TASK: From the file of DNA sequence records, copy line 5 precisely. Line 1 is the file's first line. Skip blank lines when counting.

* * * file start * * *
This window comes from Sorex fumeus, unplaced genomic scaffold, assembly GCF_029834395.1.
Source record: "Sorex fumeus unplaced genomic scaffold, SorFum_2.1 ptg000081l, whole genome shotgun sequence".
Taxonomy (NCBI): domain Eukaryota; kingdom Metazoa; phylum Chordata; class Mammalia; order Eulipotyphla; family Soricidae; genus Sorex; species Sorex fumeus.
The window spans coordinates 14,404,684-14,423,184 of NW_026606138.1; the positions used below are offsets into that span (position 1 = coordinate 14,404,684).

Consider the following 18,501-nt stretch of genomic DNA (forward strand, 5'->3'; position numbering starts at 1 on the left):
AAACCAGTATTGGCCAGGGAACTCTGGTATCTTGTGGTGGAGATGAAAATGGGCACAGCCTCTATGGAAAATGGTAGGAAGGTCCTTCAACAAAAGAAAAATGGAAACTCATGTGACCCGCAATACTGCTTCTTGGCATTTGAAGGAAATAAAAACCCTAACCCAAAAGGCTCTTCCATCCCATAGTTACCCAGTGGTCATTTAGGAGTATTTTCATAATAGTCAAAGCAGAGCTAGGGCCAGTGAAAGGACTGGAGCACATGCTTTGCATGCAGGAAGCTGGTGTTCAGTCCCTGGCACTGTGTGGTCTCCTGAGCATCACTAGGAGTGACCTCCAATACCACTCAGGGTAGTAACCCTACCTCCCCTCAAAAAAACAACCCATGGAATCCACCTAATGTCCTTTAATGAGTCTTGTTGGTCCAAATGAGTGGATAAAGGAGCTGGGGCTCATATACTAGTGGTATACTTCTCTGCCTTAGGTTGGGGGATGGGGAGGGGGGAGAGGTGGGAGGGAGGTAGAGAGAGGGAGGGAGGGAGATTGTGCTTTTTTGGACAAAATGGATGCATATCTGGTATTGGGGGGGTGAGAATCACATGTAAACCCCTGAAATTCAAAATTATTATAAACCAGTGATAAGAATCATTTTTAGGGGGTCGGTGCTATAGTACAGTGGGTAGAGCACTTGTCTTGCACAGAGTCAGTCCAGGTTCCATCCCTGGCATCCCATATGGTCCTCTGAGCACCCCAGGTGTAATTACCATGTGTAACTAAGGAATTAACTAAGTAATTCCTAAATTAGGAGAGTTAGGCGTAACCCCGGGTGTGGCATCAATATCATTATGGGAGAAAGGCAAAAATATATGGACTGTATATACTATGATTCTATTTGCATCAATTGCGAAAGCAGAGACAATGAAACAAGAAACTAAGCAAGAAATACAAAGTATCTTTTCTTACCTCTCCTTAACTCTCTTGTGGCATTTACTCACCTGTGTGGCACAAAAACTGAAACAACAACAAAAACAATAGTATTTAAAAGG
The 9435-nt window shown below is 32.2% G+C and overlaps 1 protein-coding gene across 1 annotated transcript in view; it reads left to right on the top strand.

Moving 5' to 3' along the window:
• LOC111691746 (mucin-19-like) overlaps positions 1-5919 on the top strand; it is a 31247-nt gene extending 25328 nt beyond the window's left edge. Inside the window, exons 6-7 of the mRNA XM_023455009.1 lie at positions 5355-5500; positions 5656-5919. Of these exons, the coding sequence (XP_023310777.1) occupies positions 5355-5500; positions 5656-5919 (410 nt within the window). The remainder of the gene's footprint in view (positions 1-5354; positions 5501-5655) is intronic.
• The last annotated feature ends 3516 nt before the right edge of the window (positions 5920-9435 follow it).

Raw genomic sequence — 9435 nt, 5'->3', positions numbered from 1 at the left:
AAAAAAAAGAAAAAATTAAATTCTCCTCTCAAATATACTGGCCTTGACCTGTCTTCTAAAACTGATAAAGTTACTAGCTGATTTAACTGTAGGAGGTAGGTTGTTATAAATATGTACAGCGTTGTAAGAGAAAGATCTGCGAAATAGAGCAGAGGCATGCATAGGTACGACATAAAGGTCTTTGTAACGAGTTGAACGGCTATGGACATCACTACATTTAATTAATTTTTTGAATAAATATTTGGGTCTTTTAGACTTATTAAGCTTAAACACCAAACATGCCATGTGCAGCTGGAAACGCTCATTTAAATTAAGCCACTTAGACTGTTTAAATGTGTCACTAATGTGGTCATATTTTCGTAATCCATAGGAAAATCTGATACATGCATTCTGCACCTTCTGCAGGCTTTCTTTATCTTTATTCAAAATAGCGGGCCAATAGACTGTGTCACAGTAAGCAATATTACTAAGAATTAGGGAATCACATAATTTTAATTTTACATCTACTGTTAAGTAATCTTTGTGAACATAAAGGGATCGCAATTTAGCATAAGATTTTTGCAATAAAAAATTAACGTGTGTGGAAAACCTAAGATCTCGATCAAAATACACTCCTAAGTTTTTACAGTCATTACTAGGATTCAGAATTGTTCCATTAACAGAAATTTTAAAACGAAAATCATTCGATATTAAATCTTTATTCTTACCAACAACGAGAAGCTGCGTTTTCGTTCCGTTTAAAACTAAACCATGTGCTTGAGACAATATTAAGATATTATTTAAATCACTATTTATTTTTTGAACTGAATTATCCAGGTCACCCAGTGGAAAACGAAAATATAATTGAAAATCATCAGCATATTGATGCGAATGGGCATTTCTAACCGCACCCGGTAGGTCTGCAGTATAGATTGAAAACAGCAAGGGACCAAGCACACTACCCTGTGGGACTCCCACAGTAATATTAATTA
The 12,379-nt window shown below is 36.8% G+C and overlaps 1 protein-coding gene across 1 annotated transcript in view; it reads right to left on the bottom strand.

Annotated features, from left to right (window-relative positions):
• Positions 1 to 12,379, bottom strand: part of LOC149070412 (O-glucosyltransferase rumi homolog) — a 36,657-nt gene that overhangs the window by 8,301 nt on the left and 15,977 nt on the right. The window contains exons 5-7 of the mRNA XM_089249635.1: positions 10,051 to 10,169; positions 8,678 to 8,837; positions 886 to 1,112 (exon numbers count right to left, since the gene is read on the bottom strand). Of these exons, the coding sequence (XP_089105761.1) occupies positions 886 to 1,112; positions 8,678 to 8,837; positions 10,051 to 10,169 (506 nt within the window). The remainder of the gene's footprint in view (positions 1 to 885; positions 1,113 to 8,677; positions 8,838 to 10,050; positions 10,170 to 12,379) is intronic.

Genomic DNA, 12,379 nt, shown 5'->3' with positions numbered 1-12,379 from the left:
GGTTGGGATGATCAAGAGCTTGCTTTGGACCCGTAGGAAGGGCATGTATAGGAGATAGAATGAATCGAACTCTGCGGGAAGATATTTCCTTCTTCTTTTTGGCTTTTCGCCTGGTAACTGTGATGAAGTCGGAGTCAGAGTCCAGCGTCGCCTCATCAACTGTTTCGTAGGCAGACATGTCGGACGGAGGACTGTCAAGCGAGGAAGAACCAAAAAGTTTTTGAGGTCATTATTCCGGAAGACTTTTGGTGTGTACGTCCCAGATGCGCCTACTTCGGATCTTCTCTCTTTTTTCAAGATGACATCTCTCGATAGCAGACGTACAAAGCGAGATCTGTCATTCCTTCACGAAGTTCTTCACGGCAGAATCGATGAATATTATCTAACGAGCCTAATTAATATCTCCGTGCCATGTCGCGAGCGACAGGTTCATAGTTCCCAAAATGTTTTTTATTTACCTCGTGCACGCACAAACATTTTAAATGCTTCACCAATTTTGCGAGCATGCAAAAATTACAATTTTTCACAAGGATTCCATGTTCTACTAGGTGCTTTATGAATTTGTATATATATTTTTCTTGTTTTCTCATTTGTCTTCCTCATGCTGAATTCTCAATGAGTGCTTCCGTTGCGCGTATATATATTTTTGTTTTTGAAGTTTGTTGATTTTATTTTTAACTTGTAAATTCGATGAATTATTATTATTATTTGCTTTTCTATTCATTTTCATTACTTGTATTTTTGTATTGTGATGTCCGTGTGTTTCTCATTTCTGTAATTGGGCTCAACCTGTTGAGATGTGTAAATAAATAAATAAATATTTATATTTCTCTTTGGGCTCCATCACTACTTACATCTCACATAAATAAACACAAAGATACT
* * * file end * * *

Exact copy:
Consider the following 18,501-nt stretch of genomic DNA (forward strand, 5'->3'; position numbering starts at 1 on the left):